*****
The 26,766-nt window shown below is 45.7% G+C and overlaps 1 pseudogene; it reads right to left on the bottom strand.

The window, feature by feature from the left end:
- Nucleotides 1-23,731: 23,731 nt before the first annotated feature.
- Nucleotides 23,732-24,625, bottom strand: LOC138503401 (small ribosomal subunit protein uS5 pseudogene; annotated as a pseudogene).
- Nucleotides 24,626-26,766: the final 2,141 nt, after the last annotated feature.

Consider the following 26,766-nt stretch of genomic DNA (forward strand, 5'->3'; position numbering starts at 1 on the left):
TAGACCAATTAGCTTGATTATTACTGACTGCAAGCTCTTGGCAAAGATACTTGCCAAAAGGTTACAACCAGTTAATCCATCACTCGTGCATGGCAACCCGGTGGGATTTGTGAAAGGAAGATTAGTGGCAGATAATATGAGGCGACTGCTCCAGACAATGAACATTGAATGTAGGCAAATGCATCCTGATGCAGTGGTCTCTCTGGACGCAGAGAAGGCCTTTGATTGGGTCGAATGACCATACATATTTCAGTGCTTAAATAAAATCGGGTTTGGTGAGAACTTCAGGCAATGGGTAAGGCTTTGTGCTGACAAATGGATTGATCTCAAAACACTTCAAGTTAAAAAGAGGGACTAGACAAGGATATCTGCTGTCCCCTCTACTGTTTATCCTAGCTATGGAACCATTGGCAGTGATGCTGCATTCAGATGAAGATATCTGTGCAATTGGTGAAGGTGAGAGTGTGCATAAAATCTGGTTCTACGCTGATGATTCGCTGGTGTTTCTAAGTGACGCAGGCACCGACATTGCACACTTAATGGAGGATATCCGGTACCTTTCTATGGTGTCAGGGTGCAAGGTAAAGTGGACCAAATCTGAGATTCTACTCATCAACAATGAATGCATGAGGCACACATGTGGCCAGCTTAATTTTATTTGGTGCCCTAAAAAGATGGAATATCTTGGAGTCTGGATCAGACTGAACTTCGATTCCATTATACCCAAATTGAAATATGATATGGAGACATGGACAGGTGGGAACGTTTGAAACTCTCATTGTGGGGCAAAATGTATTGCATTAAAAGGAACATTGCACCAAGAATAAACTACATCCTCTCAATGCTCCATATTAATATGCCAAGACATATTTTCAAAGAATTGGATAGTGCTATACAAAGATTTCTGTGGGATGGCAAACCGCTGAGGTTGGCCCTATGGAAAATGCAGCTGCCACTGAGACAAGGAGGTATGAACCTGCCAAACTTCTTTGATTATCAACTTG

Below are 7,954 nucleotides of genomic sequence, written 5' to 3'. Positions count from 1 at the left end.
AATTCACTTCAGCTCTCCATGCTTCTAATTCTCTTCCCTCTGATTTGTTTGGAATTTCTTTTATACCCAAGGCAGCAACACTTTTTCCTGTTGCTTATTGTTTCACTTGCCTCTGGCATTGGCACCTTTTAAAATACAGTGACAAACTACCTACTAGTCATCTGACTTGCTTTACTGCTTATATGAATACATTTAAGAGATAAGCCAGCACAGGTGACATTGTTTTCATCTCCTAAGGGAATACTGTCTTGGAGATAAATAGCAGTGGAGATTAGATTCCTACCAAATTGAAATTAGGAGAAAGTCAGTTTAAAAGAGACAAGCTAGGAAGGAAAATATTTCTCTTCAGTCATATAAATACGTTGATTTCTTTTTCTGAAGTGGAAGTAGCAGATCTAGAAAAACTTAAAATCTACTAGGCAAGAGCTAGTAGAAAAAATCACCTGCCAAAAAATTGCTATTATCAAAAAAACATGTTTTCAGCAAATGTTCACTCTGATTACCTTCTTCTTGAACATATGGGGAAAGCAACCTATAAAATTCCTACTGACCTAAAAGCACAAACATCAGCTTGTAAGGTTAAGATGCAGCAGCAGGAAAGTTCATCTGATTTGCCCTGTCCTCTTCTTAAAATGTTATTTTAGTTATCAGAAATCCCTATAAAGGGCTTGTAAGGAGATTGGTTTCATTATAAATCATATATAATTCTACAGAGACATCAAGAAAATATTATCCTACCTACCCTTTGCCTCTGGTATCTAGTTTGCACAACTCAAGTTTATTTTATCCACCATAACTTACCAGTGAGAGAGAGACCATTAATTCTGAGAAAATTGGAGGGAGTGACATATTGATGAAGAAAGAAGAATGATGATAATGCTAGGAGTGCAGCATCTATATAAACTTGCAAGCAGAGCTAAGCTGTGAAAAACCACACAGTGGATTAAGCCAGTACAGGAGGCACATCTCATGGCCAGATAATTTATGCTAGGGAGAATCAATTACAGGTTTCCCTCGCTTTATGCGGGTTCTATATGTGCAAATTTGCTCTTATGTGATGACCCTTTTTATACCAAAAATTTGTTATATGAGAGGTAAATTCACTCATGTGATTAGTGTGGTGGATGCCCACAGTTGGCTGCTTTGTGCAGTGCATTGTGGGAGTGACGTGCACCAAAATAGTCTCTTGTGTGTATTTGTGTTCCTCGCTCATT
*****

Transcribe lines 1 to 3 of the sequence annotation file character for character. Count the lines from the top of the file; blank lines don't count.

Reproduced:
The 26,766-nt window shown below is 45.7% G+C and overlaps 1 pseudogene; it reads right to left on the bottom strand.

The window, feature by feature from the left end:
- Nucleotides 1-23,731: 23,731 nt before the first annotated feature.